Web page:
Office challenge: How do you select multiple instances of the same type of data in Word?

In this week's challenge, learn an Excel array function for summing the top values in a range and see if you know how to shave time off a tedious Word task.

Several times a week, I must reduce a table of contents to just its chapter titles. The Word document contains chapter titles and section headings, but I only need to capture the chapter titles. A simple cut and paste of the chapter titles into a another document works well enough when there's only a few chapters. However, it's a monotonous task I need to perform pretty often. Without using VBA, how can you reduce this task to a few simple clicks? Use whatever feature you like, but I do have a specific solution in mind. Last week we asked: How do you sum the top n values in a range? SouthBayTechWriter was the first to respond with the solution I was thinking of —  using the LARGE() function in an Excel array as follows: =SUM(LARGE(range,{a,b,…})) As you might expect, range identifies the data you want to analyze. The ,{a,b,…} component is a bit more complex — you must enter values, in sequence, up to and including the n top values you want to sum. In other words, if you want to sum the two top values, you'd use {1,2}. For instance, the array function in the spreadsheet shown below sums only the two largest values in C2:C10. Remember, to enter a function as an array, press [Ctrl]+[Shift]+[Enter]. Grahamrice offered a great solution that uses Excel's filtering feature. It's a bit more complicated, but a winner if you need to filter the visible data as well as sum it. I won't repeat the instructions here, as Grahamrice did a great job of explaining it already. Cajonaitis and Steve both suggested simple sorting techniques, which are good for those one-time tasks. Heward.simpson offered another array function that uses INDIRECT(): =SUM(LARGE(data,ROW(INDIRECT("a:z")))) This solution is more dynamic than the one I had in mind because you can incorporate a cell value by specifying a formula for z instead of revamping the formula when you want to change that value — a  clever idea. Thanks to everyone for another great challenge! Now, I have a personal challenge for you: Think you can stump your fellow TechRepublic members? Send us your Office puzzlers (and solutions). We may turn them into future Office challenges!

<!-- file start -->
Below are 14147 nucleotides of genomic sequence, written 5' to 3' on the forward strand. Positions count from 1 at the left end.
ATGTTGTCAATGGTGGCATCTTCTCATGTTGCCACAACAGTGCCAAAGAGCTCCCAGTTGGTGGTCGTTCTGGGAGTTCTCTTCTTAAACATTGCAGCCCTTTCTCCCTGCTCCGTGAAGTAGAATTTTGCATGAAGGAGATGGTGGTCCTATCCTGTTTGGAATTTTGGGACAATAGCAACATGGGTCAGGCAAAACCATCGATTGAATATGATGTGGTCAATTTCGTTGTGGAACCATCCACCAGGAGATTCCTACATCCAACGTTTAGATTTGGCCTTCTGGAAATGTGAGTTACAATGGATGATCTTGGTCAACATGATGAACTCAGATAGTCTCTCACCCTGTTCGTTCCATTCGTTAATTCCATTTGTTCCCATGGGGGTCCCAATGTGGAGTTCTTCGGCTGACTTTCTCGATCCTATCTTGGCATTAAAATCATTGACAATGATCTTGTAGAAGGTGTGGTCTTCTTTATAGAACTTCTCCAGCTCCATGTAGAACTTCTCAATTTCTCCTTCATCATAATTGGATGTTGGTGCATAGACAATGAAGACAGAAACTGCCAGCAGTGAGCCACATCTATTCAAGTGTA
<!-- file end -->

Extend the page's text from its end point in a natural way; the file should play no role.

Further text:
By Susan Harkins

Susan Sales Harkins is an IT consultant, specializing in desktop solutions. Previously, she was editor in chief for The Cobb Group, the world's largest publisher of technical journals.